|Dicken's Mr. M'Choakumchild in the Age of No Child Left Behind|
© 2000 Hearst Newspapers
As a teenager, I would get into bitter arguments with my parents about the minutiae of a such-and-such fact. Is a shark a fish? Why does Louisiana have the Napoleonic code? I think my parents thought I was just being a know-it-all. I am pretty sure my mom thought I was arrogant most of the time. I liked to read, and I wanted to find someone to bounce off ideas. When you're a kid, your audience options are limited.
Frustrations came to a head one night at my dad’s house. We were eating spaghetti and meatballs. I brought a book to the table to read. Boy, Dad did not like that idea one bit, and he basically chewed me out. I think I was telegraphing the message that I would rather learn from a book than have a conversation at the kitchen table.
While my family valued education and wanted their children to have college degrees, they themselves did not go to college. Learning was something espoused as important — but, frankly, I did not have good models in what learning looked like and I was seldom praised for being curious. I don’t think my parents were ready for that kind of teen rebellion. And of course, stupid disputes over where homo sapiens first originated then blew up into debates about religion and politics. I was taught early on that diverging viewpoints are dangerous.
It is ironic that I eventually — in my adult life — earned a Master’s degree in Continental Philosophy and in English - basically a degree in asking questions and being curious about the nature of everything. I wanted validation that I wasn’t just an arrogant little kid who wanted to know everything.
Now that I am a teacher, I find myself turning into my father. I know. It’s crazy, but you do transmogrify into your parents. I am not talking about a one-to-one transformation — but tics of parental inheritance find their way into one's being. I become miffed when a student knows something that I do not know. I'm my father. Or when that teacher gets a kick out of telling everyone at lunch how I misunderstood that the word lovely in the sentence “Dog food is lovely” is an adjective. Hey, I thought, I wasn’t paying attention to the lesson. I imparted the wrong knowledge. Happens all the time.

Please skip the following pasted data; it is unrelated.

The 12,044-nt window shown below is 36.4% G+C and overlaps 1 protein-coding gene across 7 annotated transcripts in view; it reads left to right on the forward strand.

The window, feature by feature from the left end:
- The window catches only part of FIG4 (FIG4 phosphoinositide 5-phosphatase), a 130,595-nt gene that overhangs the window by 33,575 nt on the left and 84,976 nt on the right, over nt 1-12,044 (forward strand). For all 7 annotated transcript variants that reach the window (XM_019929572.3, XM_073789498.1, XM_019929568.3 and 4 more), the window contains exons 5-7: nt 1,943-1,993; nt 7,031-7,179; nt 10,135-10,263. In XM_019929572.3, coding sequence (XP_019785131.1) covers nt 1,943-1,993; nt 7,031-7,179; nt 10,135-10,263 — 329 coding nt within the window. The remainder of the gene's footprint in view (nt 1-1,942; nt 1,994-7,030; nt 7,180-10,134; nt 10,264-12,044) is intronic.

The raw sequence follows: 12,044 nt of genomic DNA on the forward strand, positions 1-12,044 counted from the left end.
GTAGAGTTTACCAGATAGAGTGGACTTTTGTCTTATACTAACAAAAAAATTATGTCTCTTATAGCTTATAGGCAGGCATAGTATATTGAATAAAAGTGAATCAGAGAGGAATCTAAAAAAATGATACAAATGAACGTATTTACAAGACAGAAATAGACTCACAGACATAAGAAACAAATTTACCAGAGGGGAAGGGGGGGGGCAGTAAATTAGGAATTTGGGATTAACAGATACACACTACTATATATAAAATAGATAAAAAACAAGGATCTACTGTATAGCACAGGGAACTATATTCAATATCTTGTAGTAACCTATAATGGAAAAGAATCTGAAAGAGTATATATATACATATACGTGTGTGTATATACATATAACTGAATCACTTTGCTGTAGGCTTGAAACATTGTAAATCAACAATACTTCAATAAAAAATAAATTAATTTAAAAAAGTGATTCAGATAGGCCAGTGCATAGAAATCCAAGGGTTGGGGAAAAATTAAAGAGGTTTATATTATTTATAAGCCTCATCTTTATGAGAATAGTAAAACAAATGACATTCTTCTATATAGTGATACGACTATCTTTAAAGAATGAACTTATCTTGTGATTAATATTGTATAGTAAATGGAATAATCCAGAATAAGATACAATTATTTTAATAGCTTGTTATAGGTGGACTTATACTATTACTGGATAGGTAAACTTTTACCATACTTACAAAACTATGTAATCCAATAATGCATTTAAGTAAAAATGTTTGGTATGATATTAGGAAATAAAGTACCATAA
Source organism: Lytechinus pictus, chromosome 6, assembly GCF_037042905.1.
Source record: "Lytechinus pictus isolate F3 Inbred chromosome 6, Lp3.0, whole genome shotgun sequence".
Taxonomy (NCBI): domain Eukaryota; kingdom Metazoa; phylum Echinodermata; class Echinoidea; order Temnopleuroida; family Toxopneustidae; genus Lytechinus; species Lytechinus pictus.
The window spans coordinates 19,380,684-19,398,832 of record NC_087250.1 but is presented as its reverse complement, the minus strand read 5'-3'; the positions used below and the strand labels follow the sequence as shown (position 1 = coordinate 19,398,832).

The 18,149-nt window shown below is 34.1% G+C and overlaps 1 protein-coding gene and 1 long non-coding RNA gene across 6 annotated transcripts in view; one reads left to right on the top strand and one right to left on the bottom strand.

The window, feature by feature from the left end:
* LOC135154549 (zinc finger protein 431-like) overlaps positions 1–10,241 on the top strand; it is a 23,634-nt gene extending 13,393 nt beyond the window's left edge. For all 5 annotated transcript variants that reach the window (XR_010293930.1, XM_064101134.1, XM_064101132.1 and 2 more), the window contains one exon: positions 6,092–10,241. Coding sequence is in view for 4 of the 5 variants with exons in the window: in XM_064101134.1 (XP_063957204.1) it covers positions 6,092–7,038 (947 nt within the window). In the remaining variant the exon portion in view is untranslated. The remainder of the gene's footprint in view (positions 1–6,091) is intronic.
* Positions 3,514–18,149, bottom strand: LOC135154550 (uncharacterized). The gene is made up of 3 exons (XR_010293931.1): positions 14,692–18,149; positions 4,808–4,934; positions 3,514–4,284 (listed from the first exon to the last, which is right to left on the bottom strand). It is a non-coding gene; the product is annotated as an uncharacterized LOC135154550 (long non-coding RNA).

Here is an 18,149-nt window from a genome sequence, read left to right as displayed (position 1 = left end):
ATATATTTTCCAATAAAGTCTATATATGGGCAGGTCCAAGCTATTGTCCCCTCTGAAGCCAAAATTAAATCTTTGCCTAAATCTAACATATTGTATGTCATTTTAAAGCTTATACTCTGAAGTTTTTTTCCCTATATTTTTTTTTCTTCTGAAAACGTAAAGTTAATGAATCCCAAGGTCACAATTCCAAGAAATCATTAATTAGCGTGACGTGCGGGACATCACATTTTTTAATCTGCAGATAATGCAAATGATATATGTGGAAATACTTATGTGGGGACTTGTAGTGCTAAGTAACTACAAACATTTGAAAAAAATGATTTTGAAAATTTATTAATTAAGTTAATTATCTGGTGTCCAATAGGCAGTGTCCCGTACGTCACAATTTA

I share a classroom with that knowledgeable teacher. He is similar to me in that he likes to know everything. To my chagrin, however, he corrects me when I make a mistake in my class, and I am pretty confident he enjoys the satisfaction of catching me in error.
Now, on the one hand, I could — one day — turn into this teacher. But, I do not want to turn into that teacher. Just as much as I do not want to turn into the distasteful versions of my father that I despise. I guess what I am trying to say is that I recognize a conflict within myself. That part of me that was a curious kid who wanted to know more, to do more, to learn more, to be more than what I was and am set against the voice of others who were frightened by that tenacity. You see. As a kid, you are set by the limitations of your parents. As an adult — not so much. However, as an adult, the voices of your past creep up and haunt